Afghanistan Beyond the Fog of War

Persistent Failure of a Rentier State

Michael Fredholm

368 pp., 6 illustrations & 1 map
NIAS Monographs # 143
Available from NIAS Press worldwide




Hardback - 2018, Recently Published
ISBN 978-87-7694-250-2, £75.00
Paperback - 2018, Recently Published
ISBN 978-87-7694-251-9, £25.00


• First book to scrutinize the root causes of problems with Afghan reconstruction.
• Explores the ebb and flow of institutional development in Afghanistan against the backdrop of foreign involvement in the country.
• Focuses on the power of patronage relations in Afghanistan, and their extension to the international level.

This is the first book to scrutinize the root causes of problems today with Afghan reconstruction. It begins in 1880 with the coming to power of Emir Abdur Rahman and departure of an occupying British army. On the northern border, Russian forces were also poised. Determined to preserve Afghan independence, Abdur Rahman devised a nation-building project grounded on centralized, autocratic rule and based on security, modernization and economic reform.
     Though continued by his successors, this project ultimately failed. A key reason for this was that, even as Abdur Rahman implemented policies that might be understood as ‘Western’ and ‘rational’, the great powers of the day took their cue from traditional institutional relationships in Afghanistan; local patronage relations were extended to the international level. In the process, Afghanistan became a rentier state, Abdur Rahman’s model abandoned in favor of foreign subsidies increasingly diverted from security and economic development. Successive foreign powers, especially the Soviet Union and United States, have upheld this centralized, rentier model of governance and development despite it consistently failing over the years.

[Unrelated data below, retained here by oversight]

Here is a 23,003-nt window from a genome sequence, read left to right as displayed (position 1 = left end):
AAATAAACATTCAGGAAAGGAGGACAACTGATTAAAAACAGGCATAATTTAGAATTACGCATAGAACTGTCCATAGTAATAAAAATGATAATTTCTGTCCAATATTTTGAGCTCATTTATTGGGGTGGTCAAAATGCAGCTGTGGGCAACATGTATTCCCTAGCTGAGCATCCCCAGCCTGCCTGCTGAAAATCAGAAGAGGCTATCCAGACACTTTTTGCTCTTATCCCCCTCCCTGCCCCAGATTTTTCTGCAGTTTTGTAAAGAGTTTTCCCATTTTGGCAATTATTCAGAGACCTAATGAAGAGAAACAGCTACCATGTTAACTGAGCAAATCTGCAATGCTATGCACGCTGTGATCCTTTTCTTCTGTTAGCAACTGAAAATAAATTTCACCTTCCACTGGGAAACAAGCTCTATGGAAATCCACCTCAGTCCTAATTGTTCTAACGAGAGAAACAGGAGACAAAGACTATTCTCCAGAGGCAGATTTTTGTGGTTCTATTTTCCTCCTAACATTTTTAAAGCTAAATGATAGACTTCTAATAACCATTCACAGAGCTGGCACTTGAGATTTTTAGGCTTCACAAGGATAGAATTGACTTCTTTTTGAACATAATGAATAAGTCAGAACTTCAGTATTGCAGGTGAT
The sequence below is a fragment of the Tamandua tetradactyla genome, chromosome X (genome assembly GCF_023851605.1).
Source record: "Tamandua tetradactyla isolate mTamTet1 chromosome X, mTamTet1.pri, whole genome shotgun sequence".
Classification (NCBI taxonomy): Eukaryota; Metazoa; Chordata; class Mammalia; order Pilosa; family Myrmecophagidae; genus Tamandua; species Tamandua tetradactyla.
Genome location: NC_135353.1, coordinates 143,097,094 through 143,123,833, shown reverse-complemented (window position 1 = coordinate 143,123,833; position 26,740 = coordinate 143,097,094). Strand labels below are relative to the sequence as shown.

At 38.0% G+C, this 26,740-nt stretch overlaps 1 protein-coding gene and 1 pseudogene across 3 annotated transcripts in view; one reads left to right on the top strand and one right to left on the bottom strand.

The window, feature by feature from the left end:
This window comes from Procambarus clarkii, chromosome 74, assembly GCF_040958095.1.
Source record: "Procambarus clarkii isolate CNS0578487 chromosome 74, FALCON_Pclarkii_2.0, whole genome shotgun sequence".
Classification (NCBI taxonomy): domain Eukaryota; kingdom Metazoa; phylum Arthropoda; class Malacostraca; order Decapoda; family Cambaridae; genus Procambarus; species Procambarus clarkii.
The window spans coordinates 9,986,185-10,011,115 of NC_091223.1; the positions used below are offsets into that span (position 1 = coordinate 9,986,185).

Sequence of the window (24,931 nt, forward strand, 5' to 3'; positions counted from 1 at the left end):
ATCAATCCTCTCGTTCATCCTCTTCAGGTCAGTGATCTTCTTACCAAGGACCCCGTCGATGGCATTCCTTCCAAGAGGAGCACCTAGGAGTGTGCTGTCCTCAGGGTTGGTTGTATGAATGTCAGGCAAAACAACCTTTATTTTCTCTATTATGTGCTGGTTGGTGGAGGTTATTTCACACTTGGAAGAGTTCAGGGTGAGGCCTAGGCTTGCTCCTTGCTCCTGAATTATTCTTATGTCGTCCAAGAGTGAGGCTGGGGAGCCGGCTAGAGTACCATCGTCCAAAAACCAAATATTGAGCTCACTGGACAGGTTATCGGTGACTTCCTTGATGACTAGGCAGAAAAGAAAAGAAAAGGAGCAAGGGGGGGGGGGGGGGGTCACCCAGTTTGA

This work explores dynamics seldom covered in other studies of Afghanistan, including conflict between state-imposed pashtunization and multiple local/ethnic identities, likewise contradictions between the clericalism and secularism deployed in the nation-building process. It explores the largely overlooked ebb and flow of institutional development in Afghanistan, at all levels, in the context of international interest in the country, with special attention to Soviet and US/Coalition strategies and their effects. It also focuses on the power of patronage relations in establishing and retaining control in Afghanistan, and how the extension of such relations to the international level transformed Afghanistan into a rentier state that struggles to unite its people.
      Described by one Afghanistan expert as an excellent piece of work, very well documented with close attention to detail, this study offers sober analysis and critical insights. It will interest scholars and students of Afghan affairs plus policy-makers, diplomats, soldiers, international organizations and NGOs, businesses, journalists and many others engaged with Afghanistan and issues of political, military and economic power, democratization and civil–military relations in the region.

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